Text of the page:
HR managers usually don’t need to figure out how to accommodate an individual—the employee has often encountered this situation before and has an idea of a possible solution. After all, they’ve been living with their condition! They understand their physical conditions and limitations better than anyone else, and they are more likely to seek out jobs where they feel they can be successful. A person who is deaf is less likely to seek out a position that requires a heavy use of phones and other verbal interactions with customers. A person with multiple sclerosis is probably not targeting construction jobs in their job search. As an employer, the best thing you can do is be available to have a conversation and seriously consider the accommodations they suggest. Additionally, consider that at this time they may not be needing an accommodation, but they may need to explore accommodations later if their condition worsens.
What About Current Employees?
Unfortunately, injuries and illnesses happen over time—it’s part of being human. According to the Bureau of Labor Statistics, the percentage of people with a disability rises dramatically for those past the age of 64.
Disability inclusion in the workplace presents an enormous opportunity to do what’s right, to take care of your own, and improve organizational morale by alleviating fear of displacement through injury or aging. When a current employee approaches you to discuss disability, turn to a trusted HR resource or even the Americans with Disabilities Act itself to understand how to proceed. In general, seek to engage the employee in a conversation and have them recommend an accommodation if one is necessary. Here are a couple of things to keep in mind:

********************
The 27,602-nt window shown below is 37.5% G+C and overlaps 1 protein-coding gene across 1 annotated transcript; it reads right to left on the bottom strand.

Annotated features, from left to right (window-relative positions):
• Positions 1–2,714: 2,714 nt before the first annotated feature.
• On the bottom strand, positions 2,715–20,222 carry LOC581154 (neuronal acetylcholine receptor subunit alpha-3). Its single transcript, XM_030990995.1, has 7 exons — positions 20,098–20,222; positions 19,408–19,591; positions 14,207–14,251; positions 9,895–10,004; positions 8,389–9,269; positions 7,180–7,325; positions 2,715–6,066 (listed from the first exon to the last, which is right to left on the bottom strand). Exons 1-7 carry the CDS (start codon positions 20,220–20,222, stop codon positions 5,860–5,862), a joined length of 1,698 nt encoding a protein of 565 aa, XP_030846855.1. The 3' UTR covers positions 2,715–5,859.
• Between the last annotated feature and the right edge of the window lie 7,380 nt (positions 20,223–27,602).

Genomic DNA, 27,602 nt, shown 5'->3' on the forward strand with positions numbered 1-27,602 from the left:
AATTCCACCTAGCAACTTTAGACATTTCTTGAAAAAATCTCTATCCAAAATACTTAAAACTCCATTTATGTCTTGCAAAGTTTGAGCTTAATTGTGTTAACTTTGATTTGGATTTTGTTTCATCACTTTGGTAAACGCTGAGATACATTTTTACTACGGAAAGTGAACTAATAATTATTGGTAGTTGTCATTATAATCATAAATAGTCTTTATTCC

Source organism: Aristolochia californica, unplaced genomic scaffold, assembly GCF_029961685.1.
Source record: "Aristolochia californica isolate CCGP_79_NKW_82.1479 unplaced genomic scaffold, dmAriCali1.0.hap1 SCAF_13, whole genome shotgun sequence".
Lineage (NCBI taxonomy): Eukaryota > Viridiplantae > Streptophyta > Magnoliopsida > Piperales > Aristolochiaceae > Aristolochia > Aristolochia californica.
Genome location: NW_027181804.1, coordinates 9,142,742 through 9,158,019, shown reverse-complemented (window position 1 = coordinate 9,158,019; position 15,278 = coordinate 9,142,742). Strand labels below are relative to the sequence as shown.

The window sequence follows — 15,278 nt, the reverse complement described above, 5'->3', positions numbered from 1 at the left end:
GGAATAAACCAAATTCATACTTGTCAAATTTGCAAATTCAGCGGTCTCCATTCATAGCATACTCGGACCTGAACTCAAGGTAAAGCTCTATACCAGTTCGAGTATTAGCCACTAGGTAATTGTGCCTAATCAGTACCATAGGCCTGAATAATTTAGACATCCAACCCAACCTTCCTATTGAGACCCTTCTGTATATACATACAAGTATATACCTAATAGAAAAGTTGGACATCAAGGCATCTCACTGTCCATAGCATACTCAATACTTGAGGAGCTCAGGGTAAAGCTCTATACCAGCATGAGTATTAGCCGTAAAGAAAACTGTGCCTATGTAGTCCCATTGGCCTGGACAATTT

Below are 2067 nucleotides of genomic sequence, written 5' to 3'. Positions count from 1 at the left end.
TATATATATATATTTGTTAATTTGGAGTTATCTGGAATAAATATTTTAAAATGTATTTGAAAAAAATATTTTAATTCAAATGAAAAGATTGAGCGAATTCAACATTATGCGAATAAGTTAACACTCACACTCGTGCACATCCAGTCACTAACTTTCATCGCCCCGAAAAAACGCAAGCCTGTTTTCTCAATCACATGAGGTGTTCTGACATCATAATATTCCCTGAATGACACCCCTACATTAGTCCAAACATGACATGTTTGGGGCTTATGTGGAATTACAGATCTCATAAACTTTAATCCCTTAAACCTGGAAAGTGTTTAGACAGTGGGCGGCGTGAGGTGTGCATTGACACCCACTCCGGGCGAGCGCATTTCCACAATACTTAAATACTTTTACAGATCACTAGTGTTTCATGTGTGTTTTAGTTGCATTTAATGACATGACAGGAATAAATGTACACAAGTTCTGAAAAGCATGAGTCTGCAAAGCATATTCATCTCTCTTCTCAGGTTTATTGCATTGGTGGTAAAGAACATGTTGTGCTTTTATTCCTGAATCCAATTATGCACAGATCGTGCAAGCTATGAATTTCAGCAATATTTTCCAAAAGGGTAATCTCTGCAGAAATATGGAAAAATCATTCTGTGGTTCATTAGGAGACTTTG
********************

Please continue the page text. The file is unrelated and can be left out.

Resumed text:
· Their first choice is probably to stay in their current role. Approach the situation with the intention of making this possible. Discuss their limitations and what they would have trouble doing, or what is currently causing them discomfort in their role. Can this be accomplished by a minor alteration to the work environment or schedule? This may also be accomplished through minor “role restructuring” where you delegate non-essential tasks to other employees (such as lifting boxes in an office environment).
· Consider lateral moves. In the instance of someone not being able to perform the essential functions of the job, opportunities for continued employment may exist in other departments and/or under different job titles. If a lateral position is not open or the individual is unqualified to perform that work, then you may also offer another position for which they are qualified but pays less than their current role—but this should be your last resort.
· Do not discuss with others. Co-workers may notice and ask about it. It’s imperative that you do not discuss disability or medical information that was shared in confidentiality. Many workers with disabilities do not want to be regarded differently in the workplace. However, it’s also important to stress that you are not offering preferential treatment to that employee. The Job Seekers Accommodation Network recommends saying, when asked, “[your organization] has a policy of assisting any employee who encounters difficulties in the workplace, and that many of the workplace issues encountered by employees are personal, and that, in these circumstances, it is the employer’s policy to respect employee privacy.”
What Do I Do Now?